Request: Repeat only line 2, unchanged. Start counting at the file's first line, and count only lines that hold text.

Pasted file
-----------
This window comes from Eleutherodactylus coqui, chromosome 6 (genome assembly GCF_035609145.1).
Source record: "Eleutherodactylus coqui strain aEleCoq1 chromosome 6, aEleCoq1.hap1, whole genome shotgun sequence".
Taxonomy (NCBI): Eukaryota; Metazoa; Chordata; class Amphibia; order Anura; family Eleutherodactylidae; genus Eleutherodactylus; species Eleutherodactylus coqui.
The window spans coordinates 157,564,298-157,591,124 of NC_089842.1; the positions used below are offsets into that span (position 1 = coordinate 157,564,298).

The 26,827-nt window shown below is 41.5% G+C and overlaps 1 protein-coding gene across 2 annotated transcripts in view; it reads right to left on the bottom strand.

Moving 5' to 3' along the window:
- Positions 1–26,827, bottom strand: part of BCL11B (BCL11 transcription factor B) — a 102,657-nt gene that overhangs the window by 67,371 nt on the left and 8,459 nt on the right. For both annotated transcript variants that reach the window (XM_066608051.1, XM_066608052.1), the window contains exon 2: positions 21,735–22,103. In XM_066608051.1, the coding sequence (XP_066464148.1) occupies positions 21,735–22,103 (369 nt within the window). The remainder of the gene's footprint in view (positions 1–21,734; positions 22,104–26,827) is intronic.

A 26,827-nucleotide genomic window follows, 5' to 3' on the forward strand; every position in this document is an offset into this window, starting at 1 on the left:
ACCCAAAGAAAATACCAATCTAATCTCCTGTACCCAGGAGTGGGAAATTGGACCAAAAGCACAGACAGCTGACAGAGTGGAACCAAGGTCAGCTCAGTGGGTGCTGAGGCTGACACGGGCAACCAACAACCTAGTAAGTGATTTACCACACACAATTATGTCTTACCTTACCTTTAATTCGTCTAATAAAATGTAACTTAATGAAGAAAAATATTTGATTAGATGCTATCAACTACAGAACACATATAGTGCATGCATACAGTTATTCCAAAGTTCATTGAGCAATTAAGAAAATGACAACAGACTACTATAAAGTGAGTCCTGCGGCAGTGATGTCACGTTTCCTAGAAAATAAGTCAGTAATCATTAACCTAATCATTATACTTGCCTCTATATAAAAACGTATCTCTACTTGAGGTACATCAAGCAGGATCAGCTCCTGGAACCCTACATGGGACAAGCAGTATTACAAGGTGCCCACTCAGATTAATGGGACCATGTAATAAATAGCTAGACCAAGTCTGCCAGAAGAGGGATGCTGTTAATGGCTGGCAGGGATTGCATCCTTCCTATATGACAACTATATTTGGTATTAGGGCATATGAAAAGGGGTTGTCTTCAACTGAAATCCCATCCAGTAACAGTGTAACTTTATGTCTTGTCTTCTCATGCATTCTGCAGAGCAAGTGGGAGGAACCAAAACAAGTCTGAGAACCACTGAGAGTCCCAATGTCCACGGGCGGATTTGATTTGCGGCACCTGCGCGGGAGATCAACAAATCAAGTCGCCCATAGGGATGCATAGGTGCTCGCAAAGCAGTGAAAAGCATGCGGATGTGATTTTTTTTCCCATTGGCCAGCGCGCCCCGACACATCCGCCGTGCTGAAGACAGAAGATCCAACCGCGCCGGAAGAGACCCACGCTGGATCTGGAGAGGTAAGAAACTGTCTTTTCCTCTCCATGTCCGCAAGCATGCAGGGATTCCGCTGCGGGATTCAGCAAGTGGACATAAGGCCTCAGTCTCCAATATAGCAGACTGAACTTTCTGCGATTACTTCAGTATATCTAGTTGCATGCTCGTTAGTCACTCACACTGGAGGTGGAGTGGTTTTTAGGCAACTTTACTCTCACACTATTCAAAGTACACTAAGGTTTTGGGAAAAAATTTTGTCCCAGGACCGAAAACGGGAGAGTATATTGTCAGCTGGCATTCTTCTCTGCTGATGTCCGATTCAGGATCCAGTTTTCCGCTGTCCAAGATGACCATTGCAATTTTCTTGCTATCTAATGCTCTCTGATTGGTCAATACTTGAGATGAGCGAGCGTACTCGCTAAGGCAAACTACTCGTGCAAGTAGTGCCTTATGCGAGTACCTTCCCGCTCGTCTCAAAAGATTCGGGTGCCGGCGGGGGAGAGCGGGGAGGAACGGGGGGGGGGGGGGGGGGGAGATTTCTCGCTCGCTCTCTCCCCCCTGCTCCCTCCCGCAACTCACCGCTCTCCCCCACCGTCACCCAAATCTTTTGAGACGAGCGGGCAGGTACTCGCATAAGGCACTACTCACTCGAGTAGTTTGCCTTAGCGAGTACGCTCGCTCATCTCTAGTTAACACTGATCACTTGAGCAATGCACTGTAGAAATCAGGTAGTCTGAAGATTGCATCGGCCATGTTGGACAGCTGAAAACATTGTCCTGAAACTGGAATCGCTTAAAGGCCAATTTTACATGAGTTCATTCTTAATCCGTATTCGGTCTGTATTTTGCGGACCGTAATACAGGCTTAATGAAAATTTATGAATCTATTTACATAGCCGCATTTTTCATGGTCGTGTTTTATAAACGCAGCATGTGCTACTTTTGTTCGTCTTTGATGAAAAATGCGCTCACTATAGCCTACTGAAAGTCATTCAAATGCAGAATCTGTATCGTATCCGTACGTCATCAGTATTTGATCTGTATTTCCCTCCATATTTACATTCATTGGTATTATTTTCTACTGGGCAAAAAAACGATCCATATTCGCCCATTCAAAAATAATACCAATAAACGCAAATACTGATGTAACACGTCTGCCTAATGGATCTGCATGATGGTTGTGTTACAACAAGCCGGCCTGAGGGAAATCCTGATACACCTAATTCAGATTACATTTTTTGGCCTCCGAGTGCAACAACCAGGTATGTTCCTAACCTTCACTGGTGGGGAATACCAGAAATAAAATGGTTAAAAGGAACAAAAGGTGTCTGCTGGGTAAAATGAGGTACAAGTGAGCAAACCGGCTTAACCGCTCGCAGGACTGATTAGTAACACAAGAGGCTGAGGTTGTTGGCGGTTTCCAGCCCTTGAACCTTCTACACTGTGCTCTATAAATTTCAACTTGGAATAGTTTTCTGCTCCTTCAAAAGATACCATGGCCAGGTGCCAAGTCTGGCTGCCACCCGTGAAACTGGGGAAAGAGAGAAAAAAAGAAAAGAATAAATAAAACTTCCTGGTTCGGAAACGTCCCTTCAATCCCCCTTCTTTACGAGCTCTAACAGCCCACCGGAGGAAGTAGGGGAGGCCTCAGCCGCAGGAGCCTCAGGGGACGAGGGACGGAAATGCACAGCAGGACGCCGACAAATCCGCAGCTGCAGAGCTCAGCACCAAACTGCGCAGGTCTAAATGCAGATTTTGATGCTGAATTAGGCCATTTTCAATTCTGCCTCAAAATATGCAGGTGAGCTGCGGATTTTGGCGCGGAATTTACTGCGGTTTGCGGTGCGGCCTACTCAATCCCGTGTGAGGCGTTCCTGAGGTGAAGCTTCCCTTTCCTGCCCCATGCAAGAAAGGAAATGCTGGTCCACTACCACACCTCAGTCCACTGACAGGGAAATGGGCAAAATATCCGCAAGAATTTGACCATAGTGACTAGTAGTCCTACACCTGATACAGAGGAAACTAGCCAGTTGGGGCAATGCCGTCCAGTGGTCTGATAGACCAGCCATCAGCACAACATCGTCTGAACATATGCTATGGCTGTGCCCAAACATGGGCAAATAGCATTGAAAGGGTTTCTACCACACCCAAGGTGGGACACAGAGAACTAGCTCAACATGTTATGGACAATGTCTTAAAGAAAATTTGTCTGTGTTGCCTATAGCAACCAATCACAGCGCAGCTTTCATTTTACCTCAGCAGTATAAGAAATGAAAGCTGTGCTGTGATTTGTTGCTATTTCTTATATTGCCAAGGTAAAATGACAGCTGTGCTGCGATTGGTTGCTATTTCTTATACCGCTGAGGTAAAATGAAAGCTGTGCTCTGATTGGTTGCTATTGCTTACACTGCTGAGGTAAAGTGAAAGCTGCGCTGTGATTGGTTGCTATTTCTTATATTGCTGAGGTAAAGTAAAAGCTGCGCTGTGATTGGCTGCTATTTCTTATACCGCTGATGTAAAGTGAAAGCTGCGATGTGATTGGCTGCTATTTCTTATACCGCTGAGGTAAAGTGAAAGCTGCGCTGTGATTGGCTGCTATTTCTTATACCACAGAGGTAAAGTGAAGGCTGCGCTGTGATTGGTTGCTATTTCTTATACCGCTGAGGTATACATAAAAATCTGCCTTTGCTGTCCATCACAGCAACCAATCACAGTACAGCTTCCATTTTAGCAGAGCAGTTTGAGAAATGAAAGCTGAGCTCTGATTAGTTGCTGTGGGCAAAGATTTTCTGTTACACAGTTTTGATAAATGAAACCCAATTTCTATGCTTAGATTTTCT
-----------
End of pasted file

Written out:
Source record: "Eleutherodactylus coqui strain aEleCoq1 chromosome 6, aEleCoq1.hap1, whole genome shotgun sequence".